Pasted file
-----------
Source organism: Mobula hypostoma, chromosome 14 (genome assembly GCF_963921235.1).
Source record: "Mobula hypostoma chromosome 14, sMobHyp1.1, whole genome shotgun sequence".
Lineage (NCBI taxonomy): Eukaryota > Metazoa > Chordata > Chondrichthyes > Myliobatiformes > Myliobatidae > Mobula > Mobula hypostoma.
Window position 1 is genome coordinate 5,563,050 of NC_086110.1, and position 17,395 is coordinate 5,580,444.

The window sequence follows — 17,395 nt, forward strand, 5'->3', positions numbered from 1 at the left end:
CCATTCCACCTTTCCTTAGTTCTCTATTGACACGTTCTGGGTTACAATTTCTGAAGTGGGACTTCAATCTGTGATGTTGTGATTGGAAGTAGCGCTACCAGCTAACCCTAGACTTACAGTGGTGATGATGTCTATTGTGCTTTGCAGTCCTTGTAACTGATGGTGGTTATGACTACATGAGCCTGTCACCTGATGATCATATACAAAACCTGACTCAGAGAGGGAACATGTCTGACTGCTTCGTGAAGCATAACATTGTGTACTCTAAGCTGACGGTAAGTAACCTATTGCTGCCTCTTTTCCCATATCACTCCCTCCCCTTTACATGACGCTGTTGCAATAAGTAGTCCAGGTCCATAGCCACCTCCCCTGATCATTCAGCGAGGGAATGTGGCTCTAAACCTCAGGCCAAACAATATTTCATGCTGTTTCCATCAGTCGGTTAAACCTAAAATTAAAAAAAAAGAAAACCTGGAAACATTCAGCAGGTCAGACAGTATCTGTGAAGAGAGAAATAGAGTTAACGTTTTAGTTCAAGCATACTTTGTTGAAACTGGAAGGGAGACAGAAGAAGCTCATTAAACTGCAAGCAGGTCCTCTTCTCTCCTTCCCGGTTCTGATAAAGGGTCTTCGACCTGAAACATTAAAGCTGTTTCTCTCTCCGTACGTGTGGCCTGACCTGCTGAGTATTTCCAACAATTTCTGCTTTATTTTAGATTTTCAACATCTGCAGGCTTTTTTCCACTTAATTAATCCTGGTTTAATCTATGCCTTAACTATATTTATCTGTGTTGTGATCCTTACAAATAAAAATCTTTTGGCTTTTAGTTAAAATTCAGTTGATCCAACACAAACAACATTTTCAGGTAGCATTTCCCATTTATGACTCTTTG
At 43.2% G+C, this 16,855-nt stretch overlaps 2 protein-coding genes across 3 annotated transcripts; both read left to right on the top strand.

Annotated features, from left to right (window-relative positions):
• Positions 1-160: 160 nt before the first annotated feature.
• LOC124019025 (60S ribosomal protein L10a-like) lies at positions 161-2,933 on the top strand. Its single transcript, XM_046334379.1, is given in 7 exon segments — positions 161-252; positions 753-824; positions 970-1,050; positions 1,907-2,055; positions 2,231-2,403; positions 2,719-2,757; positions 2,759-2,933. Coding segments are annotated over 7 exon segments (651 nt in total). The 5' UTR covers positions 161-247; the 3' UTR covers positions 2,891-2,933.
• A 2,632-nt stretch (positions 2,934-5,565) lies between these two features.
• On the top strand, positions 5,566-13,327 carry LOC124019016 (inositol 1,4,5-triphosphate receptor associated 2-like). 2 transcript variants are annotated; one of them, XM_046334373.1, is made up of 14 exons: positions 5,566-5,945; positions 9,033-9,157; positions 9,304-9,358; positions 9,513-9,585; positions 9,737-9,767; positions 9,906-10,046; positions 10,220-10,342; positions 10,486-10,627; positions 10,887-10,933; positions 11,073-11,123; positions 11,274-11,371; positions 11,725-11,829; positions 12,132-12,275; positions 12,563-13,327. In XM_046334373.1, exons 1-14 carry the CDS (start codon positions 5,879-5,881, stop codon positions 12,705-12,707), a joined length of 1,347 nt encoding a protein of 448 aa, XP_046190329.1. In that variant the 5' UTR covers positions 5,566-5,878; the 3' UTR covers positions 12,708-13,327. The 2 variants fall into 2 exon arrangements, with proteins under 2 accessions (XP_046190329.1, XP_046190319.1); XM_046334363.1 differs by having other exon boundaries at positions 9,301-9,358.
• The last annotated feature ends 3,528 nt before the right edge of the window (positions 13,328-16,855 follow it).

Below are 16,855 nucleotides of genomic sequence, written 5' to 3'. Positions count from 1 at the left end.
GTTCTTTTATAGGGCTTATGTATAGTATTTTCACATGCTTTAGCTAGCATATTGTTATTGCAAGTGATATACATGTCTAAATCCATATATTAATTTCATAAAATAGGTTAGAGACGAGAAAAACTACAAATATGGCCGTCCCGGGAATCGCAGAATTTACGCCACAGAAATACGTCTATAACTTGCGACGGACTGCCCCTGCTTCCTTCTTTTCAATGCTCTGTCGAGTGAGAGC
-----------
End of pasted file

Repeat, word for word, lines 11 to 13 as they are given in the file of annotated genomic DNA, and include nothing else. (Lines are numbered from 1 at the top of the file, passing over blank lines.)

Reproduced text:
• A 2,632-nt stretch (positions 2,934-5,565) lies between these two features.
• On the top strand, positions 5,566-13,327 carry LOC124019016 (inositol 1,4,5-triphosphate receptor associated 2-like). 2 transcript variants are annotated; one of them, XM_046334373.1, is made up of 14 exons: positions 5,566-5,945; positions 9,033-9,157; positions 9,304-9,358; positions 9,513-9,585; positions 9,737-9,767; positions 9,906-10,046; positions 10,220-10,342; positions 10,486-10,627; positions 10,887-10,933; positions 11,073-11,123; positions 11,274-11,371; positions 11,725-11,829; positions 12,132-12,275; positions 12,563-13,327. In XM_046334373.1, exons 1-14 carry the CDS (start codon positions 5,879-5,881, stop codon positions 12,705-12,707), a joined length of 1,347 nt encoding a protein of 448 aa, XP_046190329.1. In that variant the 5' UTR covers positions 5,566-5,878; the 3' UTR covers positions 12,708-13,327. The 2 variants fall into 2 exon arrangements, with proteins under 2 accessions (XP_046190329.1, XP_046190319.1); XM_046334363.1 differs by having other exon boundaries at positions 9,301-9,358.
• The last annotated feature ends 3,528 nt before the right edge of the window (positions 13,328-16,855 follow it).